Nine Maidens

Saints’ Day 18th July

Also known as the Nine Virgins.

These saints, including FINCANA, FYNDOCA and MAYOTA, are said to have been the daughters of ST DONALD, but other traditions are attached to them.  Fordun, writing in the Middle Ages, believed that they were Irish nuns who came to Abernethy from Kildare with ST BRIGID.

There is a group of springs near Abernethy known as the ‘Nine Wells’, and these have been traditionally linked locally with the Nine Maidens.  A similar legend is attached to the wells at Glamis Castle, where St Donald is supposed to have lived.  However, ‘Nine Wells’ or ‘Nine Maidens Wells’ occur across Britain with different stories attached.  For example, the tradition linked with a site near Dundee, tells of the nine daughters of a farmer who were sent to fetch water, one after the other, when the one before failed to return. When the farmer went to look for them he found two great serpents lurking by the well, which he drove away.  The number and variety of the traditions suggests that these wells were originally pre-Christian ritual sites where pagan cults were Christianized, a common occurrence across Europe.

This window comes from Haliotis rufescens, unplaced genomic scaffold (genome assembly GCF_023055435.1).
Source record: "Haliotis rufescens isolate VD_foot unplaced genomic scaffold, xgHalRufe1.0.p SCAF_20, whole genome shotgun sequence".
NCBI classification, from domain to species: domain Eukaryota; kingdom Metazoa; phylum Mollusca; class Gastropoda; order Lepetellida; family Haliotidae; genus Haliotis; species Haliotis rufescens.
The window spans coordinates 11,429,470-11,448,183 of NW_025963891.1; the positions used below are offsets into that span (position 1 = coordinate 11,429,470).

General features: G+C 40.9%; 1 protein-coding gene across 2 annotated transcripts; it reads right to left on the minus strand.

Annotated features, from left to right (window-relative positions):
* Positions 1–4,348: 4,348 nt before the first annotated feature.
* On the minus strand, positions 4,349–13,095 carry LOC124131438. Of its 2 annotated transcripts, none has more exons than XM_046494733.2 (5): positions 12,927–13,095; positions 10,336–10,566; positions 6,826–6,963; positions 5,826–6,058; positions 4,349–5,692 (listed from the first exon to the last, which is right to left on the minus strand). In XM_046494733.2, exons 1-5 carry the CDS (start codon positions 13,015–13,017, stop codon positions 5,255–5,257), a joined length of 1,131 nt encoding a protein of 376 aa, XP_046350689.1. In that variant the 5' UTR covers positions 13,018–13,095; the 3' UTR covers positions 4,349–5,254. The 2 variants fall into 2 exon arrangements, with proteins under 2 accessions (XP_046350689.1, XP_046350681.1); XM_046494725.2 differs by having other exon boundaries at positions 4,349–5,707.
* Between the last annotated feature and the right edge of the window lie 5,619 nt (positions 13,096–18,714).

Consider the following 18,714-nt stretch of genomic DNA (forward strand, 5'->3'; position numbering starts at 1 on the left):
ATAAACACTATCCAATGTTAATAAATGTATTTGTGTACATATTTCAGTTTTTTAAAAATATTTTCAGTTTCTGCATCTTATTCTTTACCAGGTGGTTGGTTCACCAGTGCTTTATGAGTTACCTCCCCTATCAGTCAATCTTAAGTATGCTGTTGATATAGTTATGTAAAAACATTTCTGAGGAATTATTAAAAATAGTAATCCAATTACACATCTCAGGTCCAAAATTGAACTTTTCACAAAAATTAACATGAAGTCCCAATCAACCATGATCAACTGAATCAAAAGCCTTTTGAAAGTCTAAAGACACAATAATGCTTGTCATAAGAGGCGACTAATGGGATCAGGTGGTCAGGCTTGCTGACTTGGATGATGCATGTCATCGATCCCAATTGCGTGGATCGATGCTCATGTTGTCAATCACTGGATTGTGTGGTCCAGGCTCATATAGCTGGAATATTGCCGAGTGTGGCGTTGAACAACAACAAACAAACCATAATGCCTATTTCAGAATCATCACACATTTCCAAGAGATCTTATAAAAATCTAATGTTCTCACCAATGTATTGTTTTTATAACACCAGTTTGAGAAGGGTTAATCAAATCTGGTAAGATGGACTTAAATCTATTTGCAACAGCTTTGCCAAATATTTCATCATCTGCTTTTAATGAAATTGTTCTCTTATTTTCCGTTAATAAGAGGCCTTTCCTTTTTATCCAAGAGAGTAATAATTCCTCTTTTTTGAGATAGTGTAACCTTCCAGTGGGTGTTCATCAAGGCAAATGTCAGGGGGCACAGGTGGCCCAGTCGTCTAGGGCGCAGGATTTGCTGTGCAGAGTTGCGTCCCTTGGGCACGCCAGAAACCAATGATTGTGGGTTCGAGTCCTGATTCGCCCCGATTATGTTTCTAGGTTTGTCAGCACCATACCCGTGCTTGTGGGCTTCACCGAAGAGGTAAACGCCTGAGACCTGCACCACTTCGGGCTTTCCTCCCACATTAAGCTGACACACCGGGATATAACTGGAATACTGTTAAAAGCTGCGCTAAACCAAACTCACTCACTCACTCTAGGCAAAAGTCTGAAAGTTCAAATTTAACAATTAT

Another site in Abernethy that was associated with the Nine Maidens was an oak tree, whose site is now unknown, but which was near their reputed graves. The Nine Maidens cult was popular amongst local girls who used to go to the tree to make their devotions, until the Kirk session stopped the practice.  Oak trees, like wells, were often a focus for pagan rites, and the name Kildare means ‘church of the oak tree’, suggesting that there had been a pagan site there before St Brigid’s church.  The tradition of the Nine Maidens exists at Kildare, as, according to Gerald of Wales, nine nuns tended a perpetual fire, thought to be a Christianized pagan tradition.  This suggests that the Nine Maidens of Abernethy may have come from a Kildare legend and may have had their origins in pagan times.